The gold-medal favorite United States, host Britain and Brazil qualified for the quarterfinal stage of women’s Olympic soccer Saturday.
The U.S. beat Colombia 3-0, Britain cruised past Cameroon 3-0 and Brazil needed a late goal to win 1-0 against New Zealand.
U.S. midfielder Megan Rapinoe opened the scoring for the Americans in the 33rd after receiving a pass from forward Alex Morgan in Glasgow, Scotland. Rapinoe curled a shot from 20 yards, and it was too high for Colombia goalkeeper Sandra Sepulveda to get her hands on it.
The United States dominated possession in the first half and could have added more, but Colombia’s defense did just enough to keep the Americans at bay. Colombia also caused some problems for the U.S., but conceded possession over and over again in threatening positions.
In the second half, the U.S. ramped up the pressure and scored two goals. Abby Wambach was sandwiched between two defenders in the penalty area, and she was able to slide the ball past Sepulveda in the 74th. The goal made Wambach the all-time leading scorer in Olympic play for the Americans with six goals.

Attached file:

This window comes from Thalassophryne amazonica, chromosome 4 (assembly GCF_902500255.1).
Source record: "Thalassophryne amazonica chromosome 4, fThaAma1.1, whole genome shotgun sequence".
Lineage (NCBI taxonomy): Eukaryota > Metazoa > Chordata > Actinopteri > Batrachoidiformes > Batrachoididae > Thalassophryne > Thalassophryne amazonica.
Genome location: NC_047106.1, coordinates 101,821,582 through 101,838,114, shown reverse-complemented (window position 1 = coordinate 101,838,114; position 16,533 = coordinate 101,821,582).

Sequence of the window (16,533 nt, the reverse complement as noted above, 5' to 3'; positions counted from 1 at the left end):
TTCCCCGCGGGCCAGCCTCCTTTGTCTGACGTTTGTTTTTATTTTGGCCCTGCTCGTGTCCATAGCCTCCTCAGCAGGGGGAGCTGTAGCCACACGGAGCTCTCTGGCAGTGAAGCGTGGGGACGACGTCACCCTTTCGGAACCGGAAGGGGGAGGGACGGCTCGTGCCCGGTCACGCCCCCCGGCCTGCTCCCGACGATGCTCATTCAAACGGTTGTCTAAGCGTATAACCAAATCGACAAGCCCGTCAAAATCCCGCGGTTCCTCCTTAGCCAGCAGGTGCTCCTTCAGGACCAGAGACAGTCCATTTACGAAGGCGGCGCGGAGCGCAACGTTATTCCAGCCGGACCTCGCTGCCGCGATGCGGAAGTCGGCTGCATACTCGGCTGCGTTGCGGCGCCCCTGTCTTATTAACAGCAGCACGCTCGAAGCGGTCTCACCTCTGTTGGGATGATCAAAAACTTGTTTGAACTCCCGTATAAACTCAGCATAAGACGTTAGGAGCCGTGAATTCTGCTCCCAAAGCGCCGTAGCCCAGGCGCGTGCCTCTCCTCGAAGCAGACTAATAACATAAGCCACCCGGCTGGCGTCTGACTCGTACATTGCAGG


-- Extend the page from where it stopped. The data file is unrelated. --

Carli Lloyd scored a third in the 77th. The Americans have six points in Group G from two matches, while the Colombians have zero.
While perennial gymnastics powerhouses China and Japan bobbled and wobbled their way through men’s qualifying in London, the Americans proved they’ve got the big skills to back up their big hopes. They didn’t count a single fall, and their final score of 275.342 was almost three points ahead of resurgent Russia.
The team final is Monday.
Surprising Britain, which has a full men’s team at the Olympics for the first time since 1992, hung onto third place after upstaging China in the first of the day’s three sessions. Germany is fourth.
Japan, the heavy favorite coming in, is fifth after several uncharacteristic errors by three-time world champion Kohei Uchimura. Defending Olympic champion China, which has won the last five world titles, is sixth after a splat-filled day.